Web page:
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To this program of eight original compositions, saxophonist Willie Williams adds a medley of two tunes each by Eddie Harris and Jimmy Heath as well as a closing romp on the ever-faithful "Caravan." His combination of fresh originals and familiar standards gives this trio album its vitality, demonstrating a love for past generations of the jazz canon as well as for future legions. Known in New York for his work with drummer Arthur Taylor and as a member of TS Monk's ensemble, Williams loves the musical colloquy, a conversation between two persons who share common ground. Bassist Gary Wang enjoys several such excursions with him, sharing life's lessons as they come to mind. The trio (with drummer Rudy Walker) remains spontaneous throughout the program; however, each selection is founded upon a specific impression: "Philly Syndrome" looks at the city where Williams grew up; "Mo' Grits" looks back at the North Carolina area where he was born and the title track gets very spaced-out in its translation.
Comet Ride is Williams' fifth CD as leader. While tenor saxophone appears to be his primary choice, he moves seamlessly between tenor and soprano and even plays them simultaneously on "Freedom Jazz Dance." His full tenor tone gives the session plenty of power to back up his ideas and he likes to experiment as much as time permits. His soliloquies march forward triumphantly and his conversations bring out the best from his trio. They agree on everything, including the details of balance. A standard reading of "Caravan" endears Williams to the hearts of jazz's conservative faction, while unique features throughout serve as earmarks of what can be.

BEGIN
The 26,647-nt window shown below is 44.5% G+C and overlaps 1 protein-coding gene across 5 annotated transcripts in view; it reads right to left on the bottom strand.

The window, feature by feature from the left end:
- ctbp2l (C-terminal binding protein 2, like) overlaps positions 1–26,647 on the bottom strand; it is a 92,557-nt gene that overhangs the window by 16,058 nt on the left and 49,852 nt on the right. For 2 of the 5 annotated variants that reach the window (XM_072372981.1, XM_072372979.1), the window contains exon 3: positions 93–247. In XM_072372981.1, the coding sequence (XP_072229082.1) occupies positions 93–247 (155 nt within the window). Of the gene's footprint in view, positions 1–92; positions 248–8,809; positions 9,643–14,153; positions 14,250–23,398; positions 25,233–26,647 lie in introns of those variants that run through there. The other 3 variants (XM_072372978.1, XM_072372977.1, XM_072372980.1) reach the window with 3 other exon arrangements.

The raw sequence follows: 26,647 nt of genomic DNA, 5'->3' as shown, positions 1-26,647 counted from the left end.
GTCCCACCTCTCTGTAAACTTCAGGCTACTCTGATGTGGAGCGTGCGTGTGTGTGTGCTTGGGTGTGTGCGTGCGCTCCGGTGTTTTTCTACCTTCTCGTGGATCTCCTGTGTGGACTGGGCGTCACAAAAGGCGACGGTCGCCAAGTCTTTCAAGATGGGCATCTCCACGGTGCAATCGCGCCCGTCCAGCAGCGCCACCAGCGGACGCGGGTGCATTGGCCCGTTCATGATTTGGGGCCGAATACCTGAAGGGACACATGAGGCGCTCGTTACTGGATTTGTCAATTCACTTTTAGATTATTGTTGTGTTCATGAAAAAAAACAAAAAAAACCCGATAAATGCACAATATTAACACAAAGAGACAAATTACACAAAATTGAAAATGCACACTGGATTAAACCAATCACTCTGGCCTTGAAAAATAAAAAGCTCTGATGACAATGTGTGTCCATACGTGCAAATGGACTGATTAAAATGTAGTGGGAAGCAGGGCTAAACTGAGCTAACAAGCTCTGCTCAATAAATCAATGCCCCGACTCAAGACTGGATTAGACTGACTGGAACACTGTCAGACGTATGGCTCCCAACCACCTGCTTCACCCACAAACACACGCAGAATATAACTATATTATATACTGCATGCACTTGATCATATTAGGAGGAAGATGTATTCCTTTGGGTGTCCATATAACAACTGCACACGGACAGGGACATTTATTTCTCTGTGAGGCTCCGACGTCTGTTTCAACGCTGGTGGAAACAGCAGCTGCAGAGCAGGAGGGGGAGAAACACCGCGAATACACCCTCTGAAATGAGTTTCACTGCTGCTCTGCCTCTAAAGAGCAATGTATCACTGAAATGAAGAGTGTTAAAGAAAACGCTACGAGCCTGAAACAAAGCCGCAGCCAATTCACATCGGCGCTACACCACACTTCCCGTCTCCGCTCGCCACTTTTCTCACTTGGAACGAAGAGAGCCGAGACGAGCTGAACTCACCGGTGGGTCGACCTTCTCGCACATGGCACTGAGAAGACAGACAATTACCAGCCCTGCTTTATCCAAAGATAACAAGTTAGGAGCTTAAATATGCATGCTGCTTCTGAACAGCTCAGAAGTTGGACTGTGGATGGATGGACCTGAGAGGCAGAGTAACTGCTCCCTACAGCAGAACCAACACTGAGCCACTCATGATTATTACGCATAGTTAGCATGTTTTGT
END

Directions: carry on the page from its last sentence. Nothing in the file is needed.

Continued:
Track Listing: Comet Ride; Tenor Ballet; I'm Misunderstood; Three Generations; Leprechaun;s Dance; Changes of Heart; Freedom Suite: Freedom Jazz Dance, Gingerbread Boy, C.T.A, Freedom Jazz Dance Reprise; Mo' Grits; Philly Syndrome; Caravan.
Personnel: Willie Williams: tenor and soprano saxes; Gary Wang: bass; Rudy Walker: drums.
I was first exposed to jazz while learning to play chess with my uncles. They would play smooth jazz, and then switch up to more standard types of jazz. But, when they played Kind of Blue by Miles Davis, I was
hooked and I haven't looked back.